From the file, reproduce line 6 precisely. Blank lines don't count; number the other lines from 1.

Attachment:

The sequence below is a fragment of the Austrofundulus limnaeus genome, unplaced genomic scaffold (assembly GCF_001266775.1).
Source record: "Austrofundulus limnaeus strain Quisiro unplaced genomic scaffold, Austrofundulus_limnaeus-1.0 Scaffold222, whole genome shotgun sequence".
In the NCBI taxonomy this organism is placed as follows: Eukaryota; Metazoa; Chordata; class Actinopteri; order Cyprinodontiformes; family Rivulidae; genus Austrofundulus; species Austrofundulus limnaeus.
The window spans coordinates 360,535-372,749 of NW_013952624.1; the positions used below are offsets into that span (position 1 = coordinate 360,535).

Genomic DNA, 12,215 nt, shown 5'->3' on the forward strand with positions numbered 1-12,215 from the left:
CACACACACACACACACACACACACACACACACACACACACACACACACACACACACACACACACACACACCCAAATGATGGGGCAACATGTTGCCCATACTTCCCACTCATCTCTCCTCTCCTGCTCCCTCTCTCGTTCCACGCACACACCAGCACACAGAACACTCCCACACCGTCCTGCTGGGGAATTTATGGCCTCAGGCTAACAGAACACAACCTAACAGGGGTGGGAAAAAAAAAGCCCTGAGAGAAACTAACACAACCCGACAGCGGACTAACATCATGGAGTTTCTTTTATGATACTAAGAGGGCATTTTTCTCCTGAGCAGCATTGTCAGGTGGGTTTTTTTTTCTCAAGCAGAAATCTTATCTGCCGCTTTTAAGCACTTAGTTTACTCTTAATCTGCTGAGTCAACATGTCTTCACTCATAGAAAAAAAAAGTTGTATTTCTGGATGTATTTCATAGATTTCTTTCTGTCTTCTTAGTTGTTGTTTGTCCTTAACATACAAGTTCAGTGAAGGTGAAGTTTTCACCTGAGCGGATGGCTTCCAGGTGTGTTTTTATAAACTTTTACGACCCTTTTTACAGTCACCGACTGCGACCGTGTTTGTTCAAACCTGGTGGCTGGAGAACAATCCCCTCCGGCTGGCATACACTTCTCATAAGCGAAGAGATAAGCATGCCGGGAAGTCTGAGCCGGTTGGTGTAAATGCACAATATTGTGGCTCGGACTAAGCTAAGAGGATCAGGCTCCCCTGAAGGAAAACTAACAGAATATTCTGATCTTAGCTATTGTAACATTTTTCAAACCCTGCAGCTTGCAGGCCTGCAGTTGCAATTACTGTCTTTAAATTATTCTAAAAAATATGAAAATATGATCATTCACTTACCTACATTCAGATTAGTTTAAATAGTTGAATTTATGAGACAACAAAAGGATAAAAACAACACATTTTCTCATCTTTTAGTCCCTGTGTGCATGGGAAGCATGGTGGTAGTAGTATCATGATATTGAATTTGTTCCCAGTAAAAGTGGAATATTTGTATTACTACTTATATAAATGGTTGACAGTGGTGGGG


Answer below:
CACACACACACACACACACACACACACACACACACACACACACACACACACACACACACACACACACACACCCAAATGATGGGGCAACATGTTGCCCATACTTCCCACTCATCTCTCCTCTCCTGCTCCCTCTCTCGTTCCACGCACACACCAGCACACAGAACACTCCCACACCGTCCTGCTGGGGAATTTATGGCCTCAGGCTAACAGAACACAACCTAACAGGGGTGGGAAAAAAAAAGCCCTGAGAGAAACTAACACAACCCGACAGCGGACTAACATCATGGAGTTTCTTTTATGATACTAAGAGGGCATTTTTCTCCTGAGCAGCATTGTCAGGTGGGTTTTTTTTTCTCAAGCAGAAATCTTATCTGCCGCTTTTAAGCACTTAGTTTACTCTTAATCTGCTGAGTCAACATGTCTTCACTCATAGAAAAAAAAAGTTGTATTTCTGGATGTATTTCATAGATTTCTTTCTGTCTTCTTAGTTGTTGTTTGTCCTTAACATACAAGTTCAGTGAAGGTGAAGTTTTCACCTGAGCGGATGGCTTCCAGGTGTGTTTTTATAAACTTTTACGACCCTTTTTACAGTCACCGACTGCGACCGTGTTTGTTCAAACCTGGTGGCTGGAGAACAATCCCCTCCGGCTGGCATACACTTCTCATAAGCGAAGAGATAAGCATGCCGGGAAGTCTGAGCCGGTTGGTGTAAATGCACAATATTGTGGCTCGGACTAAGCTAAGAGGATCAGGCTCCCCTGAAGGAAAACTAACAGAATATTCTGATCTTAGCTATTGTAACATTTTTCAAACCCTGCAGCTTGCAGGCCTGCAGTTGCAATTACTGTCTTTAAATTATTCTAAAAAATATGAAAATATGATCATTCACTTACCTACATTCAGATTAGTTTAAATAGTTGAATTTATGAGACAACAAAAGGATAAAAACAACACATTTTCTCATCTTTTAGTCCCTGTGTGCATGGGAAGCATGGTGGTAGTAGTATCATGATATTGAATTTGTTCCCAGTAAAAGTGGAATATTTGTATTACTACTTATATAAATGGTTGACAGTGGTGGGG